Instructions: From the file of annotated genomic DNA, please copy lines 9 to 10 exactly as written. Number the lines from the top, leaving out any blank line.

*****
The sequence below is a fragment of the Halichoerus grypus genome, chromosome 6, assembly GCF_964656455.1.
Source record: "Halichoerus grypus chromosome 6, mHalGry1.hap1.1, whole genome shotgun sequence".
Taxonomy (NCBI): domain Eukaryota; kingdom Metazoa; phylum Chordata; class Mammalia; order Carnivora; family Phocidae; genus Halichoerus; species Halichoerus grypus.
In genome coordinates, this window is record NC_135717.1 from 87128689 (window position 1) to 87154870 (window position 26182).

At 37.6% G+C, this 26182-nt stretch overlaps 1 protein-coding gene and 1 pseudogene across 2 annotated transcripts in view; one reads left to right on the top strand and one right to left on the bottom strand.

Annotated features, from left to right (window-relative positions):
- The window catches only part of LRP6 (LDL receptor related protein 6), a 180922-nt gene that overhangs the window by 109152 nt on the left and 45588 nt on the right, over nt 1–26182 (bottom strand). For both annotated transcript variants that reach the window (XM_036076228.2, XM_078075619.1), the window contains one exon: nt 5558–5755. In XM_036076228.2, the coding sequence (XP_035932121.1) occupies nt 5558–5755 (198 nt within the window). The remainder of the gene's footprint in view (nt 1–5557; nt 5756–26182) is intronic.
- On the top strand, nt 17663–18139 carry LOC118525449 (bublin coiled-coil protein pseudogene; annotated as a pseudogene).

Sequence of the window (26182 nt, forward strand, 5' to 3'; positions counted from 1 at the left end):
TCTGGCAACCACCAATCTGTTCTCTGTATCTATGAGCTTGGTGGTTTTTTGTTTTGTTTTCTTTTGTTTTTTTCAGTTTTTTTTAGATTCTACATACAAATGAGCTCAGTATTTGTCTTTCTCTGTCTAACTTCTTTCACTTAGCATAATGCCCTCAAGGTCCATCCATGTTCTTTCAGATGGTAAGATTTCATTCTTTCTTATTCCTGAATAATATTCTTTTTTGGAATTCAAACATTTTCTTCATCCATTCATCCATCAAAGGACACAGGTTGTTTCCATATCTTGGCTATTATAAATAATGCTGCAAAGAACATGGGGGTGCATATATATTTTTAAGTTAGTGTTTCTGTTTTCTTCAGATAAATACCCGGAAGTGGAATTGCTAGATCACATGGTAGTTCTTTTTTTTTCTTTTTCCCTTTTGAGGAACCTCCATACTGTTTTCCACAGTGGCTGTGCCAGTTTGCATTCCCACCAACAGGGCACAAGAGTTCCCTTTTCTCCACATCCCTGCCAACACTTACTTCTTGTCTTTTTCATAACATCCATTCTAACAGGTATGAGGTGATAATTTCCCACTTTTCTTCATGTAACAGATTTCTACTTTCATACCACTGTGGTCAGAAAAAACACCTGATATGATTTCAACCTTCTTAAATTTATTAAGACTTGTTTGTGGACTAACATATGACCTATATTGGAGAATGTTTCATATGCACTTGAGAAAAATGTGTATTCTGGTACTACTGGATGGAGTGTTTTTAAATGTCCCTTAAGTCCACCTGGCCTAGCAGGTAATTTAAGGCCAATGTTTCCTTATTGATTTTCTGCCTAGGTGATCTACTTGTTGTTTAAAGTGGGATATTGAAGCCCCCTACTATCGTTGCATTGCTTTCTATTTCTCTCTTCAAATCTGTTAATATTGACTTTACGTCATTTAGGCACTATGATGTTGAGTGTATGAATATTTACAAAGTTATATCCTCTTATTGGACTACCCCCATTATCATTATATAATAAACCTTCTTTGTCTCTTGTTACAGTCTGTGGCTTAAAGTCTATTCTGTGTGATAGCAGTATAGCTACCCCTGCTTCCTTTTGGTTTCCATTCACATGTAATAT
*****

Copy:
Sequence of the window (26182 nt, forward strand, 5' to 3'; positions counted from 1 at the left end):
TCTGGCAACCACCAATCTGTTCTCTGTATCTATGAGCTTGGTGGTTTTTTGTTTTGTTTTCTTTTGTTTTTTTCAGTTTTTTTTAGATTCTACATACAAATGAGCTCAGTATTTGTCTTTCTCTGTCTAACTTCTTTCACTTAGCATAATGCCCTCAAGGTCCATCCATGTTCTTTCAGATGGTAAGATTTCATTCTTTCTTATTCCTGAATAATATTCTTTTTTGGAATTCAAACATTTTCTTCATCCATTCATCCATCAAAGGACACAGGTTGTTTCCATATCTTGGCTATTATAAATAATGCTGCAAAGAACATGGGGGTGCATATATATTTTTAAGTTAGTGTTTCTGTTTTCTTCAGATAAATACCCGGAAGTGGAATTGCTAGATCACATGGTAGTTCTTTTTTTTTCTTTTTCCCTTTTGAGGAACCTCCATACTGTTTTCCACAGTGGCTGTGCCAGTTTGCATTCCCACCAACAGGGCACAAGAGTTCCCTTTTCTCCACATCCCTGCCAACACTTACTTCTTGTCTTTTTCATAACATCCATTCTAACAGGTATGAGGTGATAATTTCCCACTTTTCTTCATGTAACAGATTTCTACTTTCATACCACTGTGGTCAGAAAAAACACCTGATATGATTTCAACCTTCTTAAATTTATTAAGACTTGTTTGTGGACTAACATATGACCTATATTGGAGAATGTTTCATATGCACTTGAGAAAAATGTGTATTCTGGTACTACTGGATGGAGTGTTTTTAAATGTCCCTTAAGTCCACCTGGCCTAGCAGGTAATTTAAGGCCAATGTTTCCTTATTGATTTTCTGCCTAGGTGATCTACTTGTTGTTTAAAGTGGGATATTGAAGCCCCCTACTATCGTTGCATTGCTTTCTATTTCTCTCTTCAAATCTGTTAATATTGACTTTACGTCATTTAGGCACTATGATGTTGAGTGTATGAATATTTACAAAGTTATATCCTCTTATTGGACTACCCCCATTATCATTATATAATAAACCTTCTTTGTCTCTTGTTACAGTCTGTGGCTTAAAGTCTATTCTGTGTGATAGCAGTATAGCTACCCCTGCTTCCTTTTGGTTTCCATTCACATGTAATAT